Garfield is a bully; all trickster characters who achieve special mastery over their universe (Bugs Bunny, Axel Foley, Brer Rabbit, etc.) press their intellectual advantages to some degree, and could technically be charged with emotional and mental bullying. But Garfield regularly physically assaults Jon, Odie, Nermal, spiders, mailmen and others when manipulation fails or is just too taxing for his liking. This is one of the qualities -- if not the quality -- that makes Garfield a uniquely and specifically American pop culture icon, and is the source of a lot of his power as an instrument of social criticism.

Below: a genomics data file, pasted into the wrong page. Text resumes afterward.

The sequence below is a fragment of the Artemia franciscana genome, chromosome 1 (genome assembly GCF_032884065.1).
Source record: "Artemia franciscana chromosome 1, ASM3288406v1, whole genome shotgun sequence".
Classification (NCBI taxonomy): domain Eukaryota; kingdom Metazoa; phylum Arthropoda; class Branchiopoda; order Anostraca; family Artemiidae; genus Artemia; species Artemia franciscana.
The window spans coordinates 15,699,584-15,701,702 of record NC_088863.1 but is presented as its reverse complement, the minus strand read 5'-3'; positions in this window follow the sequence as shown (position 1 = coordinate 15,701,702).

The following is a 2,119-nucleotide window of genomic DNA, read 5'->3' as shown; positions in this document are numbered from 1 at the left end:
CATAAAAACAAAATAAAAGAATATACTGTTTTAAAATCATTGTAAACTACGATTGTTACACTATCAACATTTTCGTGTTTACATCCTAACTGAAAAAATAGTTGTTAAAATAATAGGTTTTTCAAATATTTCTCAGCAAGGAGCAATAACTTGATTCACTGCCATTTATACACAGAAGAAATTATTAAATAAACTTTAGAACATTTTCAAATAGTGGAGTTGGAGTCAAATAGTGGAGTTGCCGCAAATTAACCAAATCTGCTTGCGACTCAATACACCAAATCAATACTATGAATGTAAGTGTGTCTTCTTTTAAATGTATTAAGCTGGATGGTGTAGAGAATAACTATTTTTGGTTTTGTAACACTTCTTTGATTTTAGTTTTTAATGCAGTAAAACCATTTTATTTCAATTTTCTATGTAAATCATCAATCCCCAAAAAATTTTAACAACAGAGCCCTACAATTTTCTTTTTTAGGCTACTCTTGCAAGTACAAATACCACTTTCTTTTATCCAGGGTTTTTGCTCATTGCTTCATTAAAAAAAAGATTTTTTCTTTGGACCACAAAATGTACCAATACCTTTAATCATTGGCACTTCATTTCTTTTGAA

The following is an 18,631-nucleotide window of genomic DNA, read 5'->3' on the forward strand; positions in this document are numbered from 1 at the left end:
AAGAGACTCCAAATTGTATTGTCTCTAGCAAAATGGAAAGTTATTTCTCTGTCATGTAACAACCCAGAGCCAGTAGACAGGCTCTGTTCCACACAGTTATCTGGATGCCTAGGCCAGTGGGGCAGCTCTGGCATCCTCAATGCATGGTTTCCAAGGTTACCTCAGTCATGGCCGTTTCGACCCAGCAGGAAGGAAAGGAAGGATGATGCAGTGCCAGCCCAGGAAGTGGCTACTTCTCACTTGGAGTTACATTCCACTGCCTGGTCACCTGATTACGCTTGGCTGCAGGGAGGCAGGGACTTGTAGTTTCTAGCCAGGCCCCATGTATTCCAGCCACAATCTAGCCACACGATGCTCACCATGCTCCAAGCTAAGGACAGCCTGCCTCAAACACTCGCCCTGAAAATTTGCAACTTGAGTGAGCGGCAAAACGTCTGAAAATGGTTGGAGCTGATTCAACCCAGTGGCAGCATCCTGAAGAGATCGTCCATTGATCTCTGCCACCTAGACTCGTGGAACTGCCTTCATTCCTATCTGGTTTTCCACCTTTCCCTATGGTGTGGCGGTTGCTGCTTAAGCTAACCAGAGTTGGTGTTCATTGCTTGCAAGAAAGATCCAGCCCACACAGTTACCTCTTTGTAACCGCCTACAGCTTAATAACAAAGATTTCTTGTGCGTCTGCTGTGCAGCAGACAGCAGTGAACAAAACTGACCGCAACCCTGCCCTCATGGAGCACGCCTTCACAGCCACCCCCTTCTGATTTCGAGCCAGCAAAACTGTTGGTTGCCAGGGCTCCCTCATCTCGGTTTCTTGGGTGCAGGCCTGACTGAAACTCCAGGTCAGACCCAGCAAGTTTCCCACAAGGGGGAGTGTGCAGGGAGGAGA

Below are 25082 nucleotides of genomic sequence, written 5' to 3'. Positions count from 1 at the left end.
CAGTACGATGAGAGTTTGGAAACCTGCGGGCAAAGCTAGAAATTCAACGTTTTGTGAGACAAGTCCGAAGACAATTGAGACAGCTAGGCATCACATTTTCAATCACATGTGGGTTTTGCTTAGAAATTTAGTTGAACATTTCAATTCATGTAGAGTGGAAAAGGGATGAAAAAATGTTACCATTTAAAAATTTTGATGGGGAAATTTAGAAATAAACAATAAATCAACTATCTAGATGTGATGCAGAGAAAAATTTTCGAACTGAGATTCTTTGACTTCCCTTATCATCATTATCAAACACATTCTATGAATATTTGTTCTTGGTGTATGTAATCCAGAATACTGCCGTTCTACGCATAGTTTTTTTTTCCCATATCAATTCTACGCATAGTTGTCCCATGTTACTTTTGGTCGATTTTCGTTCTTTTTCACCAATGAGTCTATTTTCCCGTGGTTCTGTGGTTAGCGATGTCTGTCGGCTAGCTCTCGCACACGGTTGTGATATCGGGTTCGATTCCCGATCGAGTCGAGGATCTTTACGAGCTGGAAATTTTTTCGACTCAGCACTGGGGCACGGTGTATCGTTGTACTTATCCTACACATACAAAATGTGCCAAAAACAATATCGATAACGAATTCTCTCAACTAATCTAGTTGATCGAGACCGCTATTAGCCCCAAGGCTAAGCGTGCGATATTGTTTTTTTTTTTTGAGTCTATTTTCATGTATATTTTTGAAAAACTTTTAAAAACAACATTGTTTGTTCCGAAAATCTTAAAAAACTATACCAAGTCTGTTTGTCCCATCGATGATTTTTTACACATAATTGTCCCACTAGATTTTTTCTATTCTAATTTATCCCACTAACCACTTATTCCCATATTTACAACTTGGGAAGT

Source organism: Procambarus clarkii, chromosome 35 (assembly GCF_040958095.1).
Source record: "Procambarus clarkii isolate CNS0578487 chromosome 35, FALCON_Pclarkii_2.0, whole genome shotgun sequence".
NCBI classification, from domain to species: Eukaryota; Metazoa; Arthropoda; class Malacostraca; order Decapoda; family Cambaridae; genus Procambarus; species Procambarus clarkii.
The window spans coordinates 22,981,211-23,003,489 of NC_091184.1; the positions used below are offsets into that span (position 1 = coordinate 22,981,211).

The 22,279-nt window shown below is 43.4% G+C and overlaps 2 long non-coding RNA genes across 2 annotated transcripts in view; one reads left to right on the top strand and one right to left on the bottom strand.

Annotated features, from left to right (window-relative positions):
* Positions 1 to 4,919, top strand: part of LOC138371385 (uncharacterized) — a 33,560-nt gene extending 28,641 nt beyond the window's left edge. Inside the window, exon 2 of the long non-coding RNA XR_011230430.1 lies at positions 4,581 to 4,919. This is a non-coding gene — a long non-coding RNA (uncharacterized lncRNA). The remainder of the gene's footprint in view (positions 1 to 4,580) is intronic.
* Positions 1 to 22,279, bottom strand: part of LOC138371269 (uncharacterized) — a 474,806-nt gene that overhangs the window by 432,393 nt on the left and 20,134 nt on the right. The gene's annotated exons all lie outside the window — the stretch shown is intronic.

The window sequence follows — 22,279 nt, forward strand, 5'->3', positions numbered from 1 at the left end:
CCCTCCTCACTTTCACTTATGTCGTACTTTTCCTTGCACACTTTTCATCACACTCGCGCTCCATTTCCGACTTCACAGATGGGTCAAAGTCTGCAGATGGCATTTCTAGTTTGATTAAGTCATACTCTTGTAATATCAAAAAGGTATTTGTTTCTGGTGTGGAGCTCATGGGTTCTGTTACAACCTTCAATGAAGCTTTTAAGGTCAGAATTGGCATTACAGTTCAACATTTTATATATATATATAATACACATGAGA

On one hand, we have the small, bitter ironies of a self-fulfilling prophecy: both the dog's sign (which in part inspires the cat to retaliate), and Garfield's threat (a cruel response to accusations of cruelty) elicit exactly the reply they were intended to avoid. The supreme comic contradiction of Garfield is his utter narcissism despite failing to manifest many positive characteristics. The masterstroke, as in Confederacy of Dunces, is to position the ill-tempered slob as the hero, by placing him in a world so screwed-up that his stubborn egoism looks like integrity. Whether that little gay dog takes the sign down or not (and who made that sign for him?), Garfield, ever a credit to his race, is going to pound the bejeezus out of him anyway.